Stocks fall after inflation report
European stocks slipped for a second day as an inflation report led to concern that China has less room for monetary easing, while the trade deficit of the US unexpectedly widened.
BHP Billiton slid 2.6 per cent, for the biggest drag on the Stoxx Europe 600 Index. Tullow Oil slumped 4.8 per cent after saying it will write off $299 million in 2012. SAP gained 1 per cent after unveiling the most significant overhaul of its enterprise software in two decades.
The Stoxx 600 lost 0.3 per cent to 286.73 at 1.47pm in London.
The equity benchmark is headed for a decline of 0.4 per cent this week.
The volume of shares changing hands on the Stoxx 600 shares was 32 per cent greater than the 30-day average, according to data compiled by Bloomberg.
"The Chinese inflation report is what is weighing on equities today as it has some investors worried that it could limit the degree of further stimulus in China," Mark Andersen, co-head of asset allocation at UBS in Zurich, said.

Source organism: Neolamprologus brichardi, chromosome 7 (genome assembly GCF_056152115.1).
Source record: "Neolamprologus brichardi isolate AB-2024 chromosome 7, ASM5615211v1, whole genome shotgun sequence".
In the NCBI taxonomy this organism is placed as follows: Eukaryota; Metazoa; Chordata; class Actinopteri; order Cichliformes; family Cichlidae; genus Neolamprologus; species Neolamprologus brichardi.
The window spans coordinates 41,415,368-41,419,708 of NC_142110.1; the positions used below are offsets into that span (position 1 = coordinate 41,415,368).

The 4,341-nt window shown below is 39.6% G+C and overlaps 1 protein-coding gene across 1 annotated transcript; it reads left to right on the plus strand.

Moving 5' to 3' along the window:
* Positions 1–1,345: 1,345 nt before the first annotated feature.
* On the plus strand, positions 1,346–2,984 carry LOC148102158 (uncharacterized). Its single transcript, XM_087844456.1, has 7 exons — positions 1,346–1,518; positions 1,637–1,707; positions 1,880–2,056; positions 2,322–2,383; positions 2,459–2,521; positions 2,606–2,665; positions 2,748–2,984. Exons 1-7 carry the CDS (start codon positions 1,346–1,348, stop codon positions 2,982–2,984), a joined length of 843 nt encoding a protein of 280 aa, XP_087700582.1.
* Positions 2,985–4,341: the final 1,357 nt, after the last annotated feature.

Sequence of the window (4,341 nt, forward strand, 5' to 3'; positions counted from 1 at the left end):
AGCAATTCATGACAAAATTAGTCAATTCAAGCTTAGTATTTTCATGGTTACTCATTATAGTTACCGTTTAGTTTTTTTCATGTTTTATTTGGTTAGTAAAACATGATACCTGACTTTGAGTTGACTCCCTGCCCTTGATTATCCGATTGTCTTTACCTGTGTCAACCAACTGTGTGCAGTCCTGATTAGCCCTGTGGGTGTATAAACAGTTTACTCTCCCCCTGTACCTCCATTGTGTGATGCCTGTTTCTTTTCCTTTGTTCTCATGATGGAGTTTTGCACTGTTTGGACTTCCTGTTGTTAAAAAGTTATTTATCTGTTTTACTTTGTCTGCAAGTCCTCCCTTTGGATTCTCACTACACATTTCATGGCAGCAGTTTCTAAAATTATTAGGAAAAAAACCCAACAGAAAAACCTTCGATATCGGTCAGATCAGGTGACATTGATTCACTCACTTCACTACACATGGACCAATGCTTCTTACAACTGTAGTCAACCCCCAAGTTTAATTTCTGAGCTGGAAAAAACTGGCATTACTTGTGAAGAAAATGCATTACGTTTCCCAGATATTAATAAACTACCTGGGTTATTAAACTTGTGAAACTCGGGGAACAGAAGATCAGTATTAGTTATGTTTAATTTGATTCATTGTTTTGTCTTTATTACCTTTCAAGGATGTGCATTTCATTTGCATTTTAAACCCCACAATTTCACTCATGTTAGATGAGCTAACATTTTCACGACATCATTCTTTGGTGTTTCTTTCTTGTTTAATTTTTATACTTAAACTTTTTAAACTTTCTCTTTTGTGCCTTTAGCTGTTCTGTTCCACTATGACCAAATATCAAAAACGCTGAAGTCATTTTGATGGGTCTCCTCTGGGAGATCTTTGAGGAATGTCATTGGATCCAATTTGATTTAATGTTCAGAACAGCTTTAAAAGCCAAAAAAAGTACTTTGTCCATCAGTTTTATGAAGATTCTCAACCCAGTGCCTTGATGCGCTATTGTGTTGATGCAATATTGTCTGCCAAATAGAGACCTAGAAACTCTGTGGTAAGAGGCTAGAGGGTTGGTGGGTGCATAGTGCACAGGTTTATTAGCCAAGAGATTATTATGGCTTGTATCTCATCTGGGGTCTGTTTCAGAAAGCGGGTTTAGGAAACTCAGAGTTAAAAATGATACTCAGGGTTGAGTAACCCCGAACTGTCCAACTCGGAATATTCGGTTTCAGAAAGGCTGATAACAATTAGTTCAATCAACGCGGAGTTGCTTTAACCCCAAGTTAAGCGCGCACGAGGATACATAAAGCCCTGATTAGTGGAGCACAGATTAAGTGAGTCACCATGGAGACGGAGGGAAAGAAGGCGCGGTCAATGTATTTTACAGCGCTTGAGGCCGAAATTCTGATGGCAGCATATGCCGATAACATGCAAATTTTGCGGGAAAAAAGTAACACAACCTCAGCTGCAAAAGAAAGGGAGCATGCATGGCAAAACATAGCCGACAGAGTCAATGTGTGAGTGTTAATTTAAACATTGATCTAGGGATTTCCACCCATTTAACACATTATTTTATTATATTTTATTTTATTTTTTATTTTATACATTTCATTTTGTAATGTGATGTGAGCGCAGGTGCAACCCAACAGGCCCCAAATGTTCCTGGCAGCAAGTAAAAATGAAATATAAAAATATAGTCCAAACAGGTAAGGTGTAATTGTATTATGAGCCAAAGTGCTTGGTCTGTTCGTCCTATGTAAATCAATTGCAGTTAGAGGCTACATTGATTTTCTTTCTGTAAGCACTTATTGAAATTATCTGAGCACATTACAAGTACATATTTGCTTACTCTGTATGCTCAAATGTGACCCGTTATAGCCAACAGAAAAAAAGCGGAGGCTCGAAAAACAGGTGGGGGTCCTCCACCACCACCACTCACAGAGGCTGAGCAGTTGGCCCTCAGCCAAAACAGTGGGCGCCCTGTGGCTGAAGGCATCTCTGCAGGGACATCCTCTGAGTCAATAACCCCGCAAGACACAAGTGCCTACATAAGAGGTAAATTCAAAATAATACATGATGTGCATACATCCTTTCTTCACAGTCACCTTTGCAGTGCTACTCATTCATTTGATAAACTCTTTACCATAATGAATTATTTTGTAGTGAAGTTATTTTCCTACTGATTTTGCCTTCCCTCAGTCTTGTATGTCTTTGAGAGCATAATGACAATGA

"We still think the positive growth momentum is supportive of markets. We're seeing a synchronized pickup of growth on a global basis, providing investors with an underlying positive sentiment."
European stocks declined from a 22-month high yesterday as European Central Bank policy makers left their benchmark interest rate at a record low.
In the US, a Commerce Department release showed that the country's trade deficit widened to $48.7 billion in November from a revised $42.1 billion in October.
The median forecast of 69 economists in a Bloomberg survey had called for a deficit of $41.3 billion.
China's inflation accelerated more than forecast to a seven-month high, limiting room for monetary easing to support the recovering economy.
The consumer price index rose 2.5 per cent in December from a year earlier, exceeding the 2.3 per cent median estimate of 42 economists.